A young white woman smiling while reading for fun.

Photo Credit: Pexels, Andrea Piacquadio

3 Reasons You Should Start Reading for Fun

There are a lot of activities that we all do to fill up our free time. Going for a walk outside, binge watching your favorite TV show, playing basketball with your friends, dancing to the newest pop hits, you name it. Despite the fun and benefits that come with all of these activities, however, one that often goes overlooked and underappreciated is the act of reading for fun.

For me, there’s nothing more calming and heartwarming as sitting in the sun on a pool chair reading a new romcom or curling up by the fireplace with hot chocolate and cracking open a thriller. Reading for fun has more benefits than I can list here, but let me offer you a few reasons why you need to go on a date with a book more often.

1. Books let you escape to another world

Life throws a million different things at us, and sometimes you just need to escape to another world. This is where a good book comes in. When the craziness of the world is too much, a book can act as a safe haven. 

There have been multiple times in my life where I have needed the solace of a good book to fall back on. Launching yourself into a new book has a way of quieting the world around you and centering your thoughts on one thing. 

You’re able to create images, settings, characters, and dialogue in your head as you read, expanding your imagination. If you’re like me, you get so involved in a good book that you form emotional attachments to the characters and they become little friends for you to turn to when life gets crazy.

Unfortunately, last summer my family and I traveled a lot for funerals. I made sure that on every flight and car ride, I had a good book with me – preferably a romcom. They offered me solace during one of my hardest summers. Those books felt like a big, warm hug for me at a time when I needed it.

2. Reading for fun reduces stress

When life takes that turn for the crazy, it’s hard not to get stressed out over everything. Fortunately, it has been scientifically proven that reading reduces stress

A group of psychologists at the University of Sussex conducted a study where they found that reading reduces stress levels by 68%. It only took six minutes for the volunteers in the study to experience an ease in tension in their muscles and a slowed down heart rate. 

When reducing stress, the rest of your body reaps the benefits. Stress can cause inflammation in the body which can also translate to increased growth in cancer cells. Less stress in turn means less inflammation and a stronger immune system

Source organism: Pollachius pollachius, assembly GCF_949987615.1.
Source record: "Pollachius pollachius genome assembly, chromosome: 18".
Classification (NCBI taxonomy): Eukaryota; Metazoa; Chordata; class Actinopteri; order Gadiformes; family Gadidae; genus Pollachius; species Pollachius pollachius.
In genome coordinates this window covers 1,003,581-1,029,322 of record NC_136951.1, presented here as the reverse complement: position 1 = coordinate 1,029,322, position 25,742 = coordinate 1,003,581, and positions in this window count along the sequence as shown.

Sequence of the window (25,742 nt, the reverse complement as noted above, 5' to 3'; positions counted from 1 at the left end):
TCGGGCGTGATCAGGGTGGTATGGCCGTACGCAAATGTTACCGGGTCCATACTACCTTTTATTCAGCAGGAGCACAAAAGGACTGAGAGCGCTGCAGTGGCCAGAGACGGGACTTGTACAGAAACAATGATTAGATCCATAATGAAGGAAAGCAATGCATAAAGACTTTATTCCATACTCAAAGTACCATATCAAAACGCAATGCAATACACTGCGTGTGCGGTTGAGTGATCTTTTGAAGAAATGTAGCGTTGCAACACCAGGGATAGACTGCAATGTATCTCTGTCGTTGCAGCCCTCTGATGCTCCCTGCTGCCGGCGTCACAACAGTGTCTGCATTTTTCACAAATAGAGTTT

Reading was more successful at reducing stress than listening to music, going for a walk, or having a cup of tea. Taking the steps to reduce your stress can save your life. And reading is the most effective way to do that!

3. It evokes empathy

When we read stories, not non-fiction accounts or philosophical essays, but fictitious stories, we increase our empathy. Reading allows us to see the world through someone else’s point of view. We are able to better understand the way one person might react in a situation depending on their beliefs and life experiences.

In The Telescope, Palomar College’s independent newspaper, Jason Pache said “Identifying with characters while reading stories by becoming emotionally involved with them vicariously is the key element to cultivating empathy toward others.”

Similarly, by connecting to the characters in the books we read, we build up our own love and compassion for people. We are more willing to want to be invested in other people’s lives and want to see them succeed.

BONUS: Book recommendations

Want to start reading for fun, but aren’t sure where to start? Ask your friends and family for book recommendations or start with the list below! These are some of my favorite fiction books that sent me to another world.

  • When In Rome by Sarah Adams (I suggest reading all of Adams’ books)
  • The Unbecoming of Mara Dyer by Michelle Hodkin
  • People We Meet On Vacation by Emily Henry (I also suggest reading all of Henry’s books)
  • The Hunger Games series by Suzanne Collins
  • One of Us is Lying by Karen M. McManus
  • Red, White, and Royal Blue by Casey McQuiston
  • Daisy Jones & The Six by Taylor Jenkins Reid
  • Something Wilder by Christina Lauren

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